Do just one thing
Having one of those days where everything feels overwhelming? Maybe you have several tasks to accomplish and can’t decide where to start? Are you feeling exhausted and just the very thought of doing anything is unbearable? And despite being a little blue, you still need to get things done anyway? Or maybe it’s been more than a day, and several days have passed without any motivation at all.
This can be a common response to chronic stress, and 2020 has certainly been a stressful year. When your nervous system is constantly overwhelmed with pandemic stress, political strain, workplace demands, financial stress, school chaos, hurricanes, and all the other problems that people have been experiencing this year…folks have a whole lot of stressed out nervous systems. And one way that can manifest is through increased fatigue, loss of focus, and lack of motivation. A common complaint that I hear lately is “I can’t get anything done”. And with that comes a sense of frustration and at times self-doubt as well.
Here’s the thing though: our bodies tend to be wired to protect us. That response, the fatigue that comes with being over-stressed? It’s designed to make you slow down and rest so that you can heal. By slowing down, your activated nervous system gets a chance to reset, and this lowers your risk of stress-related diseases. If this need to rest is ignored too long, chronic stress can increase the levels of cortisol and other stress-related hormones, which can cause a cascade of issues ranging from weight fluctuations to problems sleeping to blood pressure issues to heart attacks. So by trying to force you to slow down, that fatigued feeling is actually trying to keep you safe overall. And you should listen to it.
There is genuine value in slowing down, in taking a day (or a week!) off whenever you can, and in having a day to do nothing. Ideally, those things should happen frequently enough that you are able to manage stress levels overall, but few people are able to do this (often because of unjust societal pressures and expectations...but that's another post I think). The point is, rest when your body tells you that it needs to however you are able to, because your health and wellbeing are top priority.
But…what happens if you become “stuck” there? What if you find yourself in a cycle of not feeling able to do much of anything, and suddenly there’s too much to do to know where to begin? What if you get into a pattern of avoidance where you tell yourself you’ll just do it tomorrow – but you’ve been telling yourself that for several weeks now? Sometimes, this can create a downward spiral of feelings of guilt, shame, low mood, and even anxiety…all of which may cause more immobilization and inaction. The less you do, the less you seem to want to do. So what can you do about it?
This may seem really simple, especially in a culture which prioritizes accomplishment and encourages everyone to push themselves to work harder at all costs. Do just one thing. And it can be a small thing, but it will be a start. It doesn't matter where you start, just that you do start. Ask yourself a few basics: have you drank enough water today? Did you remember to eat breakfast? Have you taken a shower recently? Do you need to stretch for a moment? When is the last time you were outside in the sunshine? If you haven’t done those things, it might be wise to start with those. Making sure that your basic needs are taken care of is really important, and so many people are ignoring these while trying to push through their days right now.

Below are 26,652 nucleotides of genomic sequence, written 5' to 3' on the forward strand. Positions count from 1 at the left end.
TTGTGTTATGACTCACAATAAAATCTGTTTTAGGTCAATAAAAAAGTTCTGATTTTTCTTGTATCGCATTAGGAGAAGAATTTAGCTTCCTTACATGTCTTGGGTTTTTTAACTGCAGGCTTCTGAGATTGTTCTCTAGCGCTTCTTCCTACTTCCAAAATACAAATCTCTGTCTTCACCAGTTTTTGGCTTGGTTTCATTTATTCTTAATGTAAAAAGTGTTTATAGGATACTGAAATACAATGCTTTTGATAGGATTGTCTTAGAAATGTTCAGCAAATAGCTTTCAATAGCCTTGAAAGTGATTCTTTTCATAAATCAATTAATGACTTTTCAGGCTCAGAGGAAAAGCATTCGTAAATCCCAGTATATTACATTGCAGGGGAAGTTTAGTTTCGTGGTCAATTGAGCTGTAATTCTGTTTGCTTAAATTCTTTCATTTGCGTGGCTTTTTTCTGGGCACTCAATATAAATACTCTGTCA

Beyond that, take a look at the tasks that need to be done. Are there piles of laundry everywhere? Do just one load. Do you have to respond to a dozen emails? Start by answering one. Is there an assignment deadline coming up for school? Write one paragraph. The whole house needs to be cleaned? Pick only one task for today. And so on and so forth. Set a timer for 10 minutes if you have to, and spend that time working towards your goal for the day. That's it.
Then after that just one thing has been done, give yourself permission to rest again. Often, we take an all or nothing approach which can be a set up to fail because of a belief that everything has to be done in its entirety immediately. But that mindset can feel overwhelming, and a small step towards a goal is certainly still progress. It's okay if some days you can "only do one thing", because it's one more step in the direction you are wanting to go. Be proud of yourself on those days!
I keep this picture up in my kitchen, taped to a cupboard as a reminder to do one thing. Even on the days that doing anything seems challenging, being able to take care of one task, no matter how small, is an accomplishment. And you might be surprised how much can be accomplished by taking one step at a time, and the positive impact this can have on your outlook and self-esteem overall.
Listen to your body, know when to slow down and rest, but don’t let yourself get stuck either. What one small thing will you do today?